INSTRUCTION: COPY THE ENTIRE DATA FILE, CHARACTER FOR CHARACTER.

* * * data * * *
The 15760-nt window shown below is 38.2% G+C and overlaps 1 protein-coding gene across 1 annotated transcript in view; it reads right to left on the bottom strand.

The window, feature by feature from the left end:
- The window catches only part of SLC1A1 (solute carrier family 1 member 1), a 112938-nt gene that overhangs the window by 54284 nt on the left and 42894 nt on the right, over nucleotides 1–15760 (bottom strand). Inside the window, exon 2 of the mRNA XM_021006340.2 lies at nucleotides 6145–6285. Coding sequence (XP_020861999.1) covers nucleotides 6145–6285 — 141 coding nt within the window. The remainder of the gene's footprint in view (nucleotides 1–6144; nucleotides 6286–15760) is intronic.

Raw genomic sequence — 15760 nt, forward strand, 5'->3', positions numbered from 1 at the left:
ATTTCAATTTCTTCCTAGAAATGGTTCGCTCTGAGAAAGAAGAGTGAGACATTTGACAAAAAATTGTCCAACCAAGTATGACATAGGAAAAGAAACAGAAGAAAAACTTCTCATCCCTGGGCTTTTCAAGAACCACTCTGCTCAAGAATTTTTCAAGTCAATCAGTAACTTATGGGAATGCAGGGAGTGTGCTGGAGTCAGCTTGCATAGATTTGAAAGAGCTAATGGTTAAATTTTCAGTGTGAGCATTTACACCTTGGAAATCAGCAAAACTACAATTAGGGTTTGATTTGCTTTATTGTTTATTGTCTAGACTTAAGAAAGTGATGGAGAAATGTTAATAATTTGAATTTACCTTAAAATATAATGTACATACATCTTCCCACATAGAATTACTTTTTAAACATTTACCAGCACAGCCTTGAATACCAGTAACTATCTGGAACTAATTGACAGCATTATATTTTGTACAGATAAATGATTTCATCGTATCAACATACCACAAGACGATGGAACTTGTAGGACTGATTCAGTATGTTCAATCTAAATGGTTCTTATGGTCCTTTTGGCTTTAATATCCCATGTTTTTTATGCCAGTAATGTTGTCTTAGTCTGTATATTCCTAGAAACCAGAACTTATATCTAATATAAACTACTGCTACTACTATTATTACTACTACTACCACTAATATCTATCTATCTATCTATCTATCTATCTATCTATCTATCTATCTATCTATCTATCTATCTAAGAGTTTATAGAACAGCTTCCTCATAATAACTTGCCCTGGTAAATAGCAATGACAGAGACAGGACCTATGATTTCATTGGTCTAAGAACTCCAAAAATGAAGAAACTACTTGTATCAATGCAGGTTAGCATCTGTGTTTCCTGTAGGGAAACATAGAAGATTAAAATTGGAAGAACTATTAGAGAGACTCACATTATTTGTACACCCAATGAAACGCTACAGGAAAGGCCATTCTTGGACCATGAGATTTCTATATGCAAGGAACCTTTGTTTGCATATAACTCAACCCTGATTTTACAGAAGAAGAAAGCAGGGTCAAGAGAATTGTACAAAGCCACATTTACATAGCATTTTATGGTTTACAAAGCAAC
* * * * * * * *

The 15760-nt window shown below is 38.2% G+C and overlaps 1 protein-coding gene across 1 annotated transcript in view; it reads right to left on the bottom strand.

The window, feature by feature from the left end:
- The window catches only part of SLC1A1 (solute carrier family 1 member 1), a 112938-nt gene that overhangs the window by 54284 nt on the left and 42894 nt on the right, over nucleotides 1–15760 (bottom strand). Inside the window, exon 2 of the mRNA XM_021006340.2 lies at nucleotides 6145–6285. Coding sequence (XP_020861999.1) covers nucleotides 6145–6285 — 141 coding nt within the window. The remainder of the gene's footprint in view (nucleotides 1–6144; nucleotides 6286–15760) is intronic.

Raw genomic sequence — 15760 nt, forward strand, 5'->3', positions numbered from 1 at the left:
ATTTCAATTTCTTCCTAGAAATGGTTCGCTCTGAGAAAGAAGAGTGAGACATTTGACAAAAAATTGTCCAACCAAGTATGACATAGGAAAAGAAACAGAAGAAAAACTTCTCATCCCTGGGCTTTTCAAGAACCACTCTGCTCAAGAATTTTTCAAGTCAATCAGTAACTTATGGGAATGCAGGGAGTGTGCTGGAGTCAGCTTGCATAGATTTGAAAGAGCTAATGGTTAAATTTTCAGTGTGAGCATTTACACCTTGGAAATCAGCAAAACTACAATTAGGGTTTGATTTGCTTTATTGTTTATTGTCTAGACTTAAGAAAGTGATGGAGAAATGTTAATAATTTGAATTTACCTTAAAATATAATGTACATACATCTTCCCACATAGAATTACTTTTTAAACATTTACCAGCACAGCCTTGAATACCAGTAACTATCTGGAACTAATTGACAGCATTATATTTTGTACAGATAAATGATTTCATCGTATCAACATACCACAAGACGATGGAACTTGTAGGACTGATTCAGTATGTTCAATCTAAATGGTTCTTATGGTCCTTTTGGCTTTAATATCCCATGTTTTTTATGCCAGTAATGTTGTCTTAGTCTGTATATTCCTAGAAACCAGAACTTATATCTAATATAAACTACTGCTACTACTATTATTACTACTACTACCACTAATATCTATCTATCTATCTATCTATCTATCTATCTATCTATCTATCTATCTATCTATCTATCTAAGAGTTTATAGAACAGCTTCCTCATAATAACTTGCCCTGGTAAATAGCAATGACAGAGACAGGACCTATGATTTCATTGGTCTAAGAACTCCAAAAATGAAGAAACTACTTGTATCAATGCAGGTTAGCATCTGTGTTTCCTGTAGGGAAACATAGAAGATTAAAATTGGAAGAACTATTAGAGAGACTCACATTATTTGTACACCCAATGAAACGCTACAGGAAAGGCCATTCTTGGACCATGAGATTTCTATATGCAAGGAACCTTTGTTTGCATATAACTCAACCCTGATTTTACAGAAGAAGAAAGCAGGGTCAAGAGAATTGTACAAAGCCACATTTACATAGCATTTTATGGTTTACAAAGCAAC